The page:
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5th November 1992
Page 36
Page 36, 5th November 1992 — SH RPS
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Which of the following most accurately describes the problem?

El Three hi-tech research projects involving large numbers of organisations and transport operators from countries inside and outside the European Community are working on what many drivers will feel is the ultimate form of "spy in the cab".

Completion of the projects known as INCA, FRAME and METAFORA could offer ways to improve base-to-driver communication, vehicle tracking, and reduce delays and administration. Although only three of a number funded by the same EC Directorate (DG X111), they have individual objectives but deliberate areas of overlap to reduce cost by sharing information.

Operator bodies are now getting interested, In September, INCA was the topic at the Freight Transport Association's international road transport working group meeting, where INCA's UK co-ordinating body Kent County Council explained how in-cab "smart cards" — containing information such as operator licensing, nature of goods carried, or tachograph information — could pass on information to relevant authorities without the need for vehicles to stop for inspection.

Proposals before the EC's tachograph committee already anticipate the replacement of the present tachograph by a new generation of tachographs which will use smart cards for driver indentification. Eventual mass operator involvement is unlikely to be optional.

In the UK, the Department of Transport, Vehicle Inspectorate, Health and Safety Executive, Driver Vehicle and Licensing Agency, as well as police and rescue services are already involved and warming to the potential monitoring benefits.

INCA focuses on smoothing information movements between states and administrations. "INCA will provide for the complete communication network and chip card infrastructure, required for efficient traffic and transport licensing operations in the single market," says overall project co-ordinator Arie Slottje, of Dutch management consultancy DCE.

The main objectives of FRAME, according to Brussels-based project officer Andre Vits, is the monitoring of trucks carrying hazardous goods by road and ferry. METAFORA looks at providing a standardised system of electronic data interchange between shipping agents, ferry operators and transport companies and the communications with drivers.


INCA and FRAME overlap in several areas. INCA's remit involves the monitoring of legislation concerning hazardous goods. FRAME is also considering the adaptability provided by smart card technology which could inform responsible authorities that a hazardous load has entered its jurisdiction.

Ideally one smart card would contain all data about a load, but initially two are thought more likely. One will carry details verifying the acceptability of the vehicle, operator and driver to do the job. The other will hold details of the consignment.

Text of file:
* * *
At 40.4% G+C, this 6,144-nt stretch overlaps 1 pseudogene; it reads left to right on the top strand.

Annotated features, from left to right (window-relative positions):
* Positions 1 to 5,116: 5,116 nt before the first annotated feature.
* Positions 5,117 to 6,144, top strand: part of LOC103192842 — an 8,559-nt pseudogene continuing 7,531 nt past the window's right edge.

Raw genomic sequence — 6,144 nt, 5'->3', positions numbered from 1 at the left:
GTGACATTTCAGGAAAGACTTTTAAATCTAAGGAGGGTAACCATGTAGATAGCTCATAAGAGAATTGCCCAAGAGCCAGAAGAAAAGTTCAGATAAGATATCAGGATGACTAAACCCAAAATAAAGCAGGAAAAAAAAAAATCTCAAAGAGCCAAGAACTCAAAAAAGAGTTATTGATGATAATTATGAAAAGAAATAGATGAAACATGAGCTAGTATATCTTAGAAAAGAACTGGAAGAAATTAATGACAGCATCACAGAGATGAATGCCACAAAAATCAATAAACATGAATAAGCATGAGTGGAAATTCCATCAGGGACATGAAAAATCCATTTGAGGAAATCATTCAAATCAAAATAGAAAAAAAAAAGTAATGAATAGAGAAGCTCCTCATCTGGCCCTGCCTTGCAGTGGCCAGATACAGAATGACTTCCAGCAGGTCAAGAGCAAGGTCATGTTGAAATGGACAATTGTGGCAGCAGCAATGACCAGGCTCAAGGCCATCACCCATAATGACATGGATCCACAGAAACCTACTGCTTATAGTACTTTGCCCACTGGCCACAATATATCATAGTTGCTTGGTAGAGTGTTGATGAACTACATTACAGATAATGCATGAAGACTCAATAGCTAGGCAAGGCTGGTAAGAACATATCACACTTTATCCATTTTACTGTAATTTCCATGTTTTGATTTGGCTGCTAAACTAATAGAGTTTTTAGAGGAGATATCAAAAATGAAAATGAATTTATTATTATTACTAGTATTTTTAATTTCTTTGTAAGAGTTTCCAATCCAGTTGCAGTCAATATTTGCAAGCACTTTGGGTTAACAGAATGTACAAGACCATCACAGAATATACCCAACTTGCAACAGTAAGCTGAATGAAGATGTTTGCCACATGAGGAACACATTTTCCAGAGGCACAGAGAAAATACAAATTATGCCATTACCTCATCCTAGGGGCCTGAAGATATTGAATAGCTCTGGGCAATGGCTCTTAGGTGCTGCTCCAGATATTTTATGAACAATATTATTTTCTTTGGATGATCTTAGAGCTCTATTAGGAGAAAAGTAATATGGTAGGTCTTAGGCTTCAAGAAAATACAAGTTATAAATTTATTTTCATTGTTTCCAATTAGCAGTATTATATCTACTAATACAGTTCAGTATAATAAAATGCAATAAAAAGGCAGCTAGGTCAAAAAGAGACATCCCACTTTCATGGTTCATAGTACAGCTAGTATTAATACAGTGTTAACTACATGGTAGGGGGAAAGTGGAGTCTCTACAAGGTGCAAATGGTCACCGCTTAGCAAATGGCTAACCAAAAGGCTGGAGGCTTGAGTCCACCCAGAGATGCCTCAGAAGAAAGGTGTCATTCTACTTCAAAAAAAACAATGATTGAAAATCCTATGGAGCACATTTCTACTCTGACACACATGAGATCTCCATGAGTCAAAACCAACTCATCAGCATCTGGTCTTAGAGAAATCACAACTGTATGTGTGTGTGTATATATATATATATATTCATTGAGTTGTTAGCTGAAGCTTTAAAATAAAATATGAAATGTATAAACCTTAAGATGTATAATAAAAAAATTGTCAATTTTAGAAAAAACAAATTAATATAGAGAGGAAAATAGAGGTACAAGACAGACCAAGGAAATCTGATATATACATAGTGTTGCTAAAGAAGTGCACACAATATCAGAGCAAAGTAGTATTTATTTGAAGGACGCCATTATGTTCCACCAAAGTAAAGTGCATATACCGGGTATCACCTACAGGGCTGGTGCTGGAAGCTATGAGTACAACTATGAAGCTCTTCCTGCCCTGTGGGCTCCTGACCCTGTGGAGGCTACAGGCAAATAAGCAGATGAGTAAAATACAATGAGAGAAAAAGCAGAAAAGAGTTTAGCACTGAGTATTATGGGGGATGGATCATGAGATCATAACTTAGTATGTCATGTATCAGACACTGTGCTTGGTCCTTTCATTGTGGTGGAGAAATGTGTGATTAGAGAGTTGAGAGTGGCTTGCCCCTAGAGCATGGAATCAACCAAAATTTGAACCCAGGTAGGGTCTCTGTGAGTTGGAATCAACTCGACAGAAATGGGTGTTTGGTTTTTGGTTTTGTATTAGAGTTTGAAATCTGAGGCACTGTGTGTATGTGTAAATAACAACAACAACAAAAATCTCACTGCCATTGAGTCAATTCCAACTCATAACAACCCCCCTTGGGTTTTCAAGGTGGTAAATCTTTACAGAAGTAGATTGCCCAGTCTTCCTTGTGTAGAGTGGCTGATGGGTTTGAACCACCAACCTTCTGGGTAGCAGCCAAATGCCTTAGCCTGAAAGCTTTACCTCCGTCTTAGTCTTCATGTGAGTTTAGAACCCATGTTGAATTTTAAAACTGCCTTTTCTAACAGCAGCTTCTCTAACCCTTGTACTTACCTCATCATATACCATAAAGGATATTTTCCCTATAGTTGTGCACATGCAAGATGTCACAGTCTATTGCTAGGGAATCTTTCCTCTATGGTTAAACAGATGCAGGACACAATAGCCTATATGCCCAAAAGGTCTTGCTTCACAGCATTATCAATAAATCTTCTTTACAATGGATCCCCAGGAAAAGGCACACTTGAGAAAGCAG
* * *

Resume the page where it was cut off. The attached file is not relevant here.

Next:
When encoded with all necessary information, the card will be installed in a transponder in the cab which automatically passes on selected information when contacted by beacons.

According to KCC's assistant director of highways Alastair Jefford, INCA is exploring means of using existing available technology. Vits says FRAME is also exploiting existing technology and that makes implementation more likely and at a lower cost.

Phillip Walton is director of transport solutions at NFC's Tankfreight, He is also co-ordinating the UK side of the FRAME project. He points out that regular users of the Dartford Tunnel are already using examples of this technology through pre-paid toll fees. Tags fitted to the windscreen are read as the vehicle passes the barrier.

And the costs are not prohibitive. "We are not talking about silly money because technology is tumbling in price. We see FRAME as a small step to enforcing existing legislation which has definite possibilities," says Walton.

The Department of Transport could use INCA to crack down on operator licensing infringements, vehicle excise duty payments and driver training.

"We are looking for evidence it can deliver information in a way that is better than we have now at sensible cost," says Tony Arman of the DOT's traffic area co-ordinating division.

The VI is also keeping a watching brief: "Clearly access to a system which can provide details about plating and testing information at the roadside about a vehicle which is on the move could change our operations," says support and project manager John Schock. But INCA project co-ordinator Slottje points out there are real advantages for the operator.

"Apart from time saved, in Germany for example, operators have to pay a fixed motorway tax. As soon as the smart card is introduced, payment according to actual use becomes possible and could be less expensive." All three projects expect pilots in operation next year.

1=1 FRAME: Freight Management in Europe; INCA: Information Net and Card for the Adapted Management of European Road Transport and Traffic; METAFORA: Major European Testing of Actual Freight Operations using Road Transport Informatics.

by Steve McQueen